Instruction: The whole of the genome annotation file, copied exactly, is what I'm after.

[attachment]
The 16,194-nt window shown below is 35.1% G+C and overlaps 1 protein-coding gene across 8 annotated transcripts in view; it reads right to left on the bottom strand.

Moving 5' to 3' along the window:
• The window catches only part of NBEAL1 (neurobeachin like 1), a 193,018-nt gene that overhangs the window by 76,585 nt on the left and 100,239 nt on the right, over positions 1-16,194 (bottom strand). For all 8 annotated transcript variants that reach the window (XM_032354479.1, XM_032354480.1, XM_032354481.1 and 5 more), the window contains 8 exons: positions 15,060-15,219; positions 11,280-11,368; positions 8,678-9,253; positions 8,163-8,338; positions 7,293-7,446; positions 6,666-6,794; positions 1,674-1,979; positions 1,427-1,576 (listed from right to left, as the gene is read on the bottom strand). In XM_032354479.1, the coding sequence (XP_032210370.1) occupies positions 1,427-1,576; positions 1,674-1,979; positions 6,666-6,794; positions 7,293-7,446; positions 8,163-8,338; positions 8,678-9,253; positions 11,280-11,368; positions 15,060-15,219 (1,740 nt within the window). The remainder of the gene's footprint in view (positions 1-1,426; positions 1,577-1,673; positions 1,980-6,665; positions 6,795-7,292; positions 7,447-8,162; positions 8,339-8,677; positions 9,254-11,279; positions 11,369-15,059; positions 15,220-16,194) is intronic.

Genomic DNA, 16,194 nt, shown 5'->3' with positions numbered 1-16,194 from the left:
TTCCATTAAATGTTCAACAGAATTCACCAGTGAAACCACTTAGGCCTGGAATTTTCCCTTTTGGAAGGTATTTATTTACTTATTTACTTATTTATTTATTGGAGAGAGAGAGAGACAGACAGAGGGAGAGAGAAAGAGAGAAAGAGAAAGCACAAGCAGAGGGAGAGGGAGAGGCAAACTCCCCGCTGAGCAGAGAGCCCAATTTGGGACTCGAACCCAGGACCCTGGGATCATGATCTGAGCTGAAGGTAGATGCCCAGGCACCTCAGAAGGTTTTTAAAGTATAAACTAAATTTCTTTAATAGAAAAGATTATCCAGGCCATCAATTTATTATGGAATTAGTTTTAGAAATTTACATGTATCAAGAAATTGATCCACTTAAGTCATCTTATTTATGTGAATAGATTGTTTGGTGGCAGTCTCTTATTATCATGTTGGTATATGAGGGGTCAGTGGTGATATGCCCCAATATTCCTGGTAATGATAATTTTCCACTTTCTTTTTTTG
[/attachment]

The 16,194-nt window shown below is 35.1% G+C and overlaps 1 protein-coding gene across 8 annotated transcripts in view; it reads right to left on the bottom strand.

Moving 5' to 3' along the window:
• The window catches only part of NBEAL1 (neurobeachin like 1), a 193,018-nt gene that overhangs the window by 76,585 nt on the left and 100,239 nt on the right, over positions 1-16,194 (bottom strand). For all 8 annotated transcript variants that reach the window (XM_032354479.1, XM_032354480.1, XM_032354481.1 and 5 more), the window contains 8 exons: positions 15,060-15,219; positions 11,280-11,368; positions 8,678-9,253; positions 8,163-8,338; positions 7,293-7,446; positions 6,666-6,794; positions 1,674-1,979; positions 1,427-1,576 (listed from right to left, as the gene is read on the bottom strand). In XM_032354479.1, the coding sequence (XP_032210370.1) occupies positions 1,427-1,576; positions 1,674-1,979; positions 6,666-6,794; positions 7,293-7,446; positions 8,163-8,338; positions 8,678-9,253; positions 11,280-11,368; positions 15,060-15,219 (1,740 nt within the window). The remainder of the gene's footprint in view (positions 1-1,426; positions 1,577-1,673; positions 1,980-6,665; positions 6,795-7,292; positions 7,447-8,162; positions 8,339-8,677; positions 9,254-11,279; positions 11,369-15,059; positions 15,220-16,194) is intronic.

Genomic DNA, 16,194 nt, shown 5'->3' with positions numbered 1-16,194 from the left:
TTCCATTAAATGTTCAACAGAATTCACCAGTGAAACCACTTAGGCCTGGAATTTTCCCTTTTGGAAGGTATTTATTTACTTATTTACTTATTTATTTATTGGAGAGAGAGAGAGACAGACAGAGGGAGAGAGAAAGAGAGAAAGAGAAAGCACAAGCAGAGGGAGAGGGAGAGGCAAACTCCCCGCTGAGCAGAGAGCCCAATTTGGGACTCGAACCCAGGACCCTGGGATCATGATCTGAGCTGAAGGTAGATGCCCAGGCACCTCAGAAGGTTTTTAAAGTATAAACTAAATTTCTTTAATAGAAAAGATTATCCAGGCCATCAATTTATTATGGAATTAGTTTTAGAAATTTACATGTATCAAGAAATTGATCCACTTAAGTCATCTTATTTATGTGAATAGATTGTTTGGTGGCAGTCTCTTATTATCATGTTGGTATATGAGGGGTCAGTGGTGATATGCCCCAATATTCCTGGTAATGATAATTTTCCACTTTCTTTTTTTG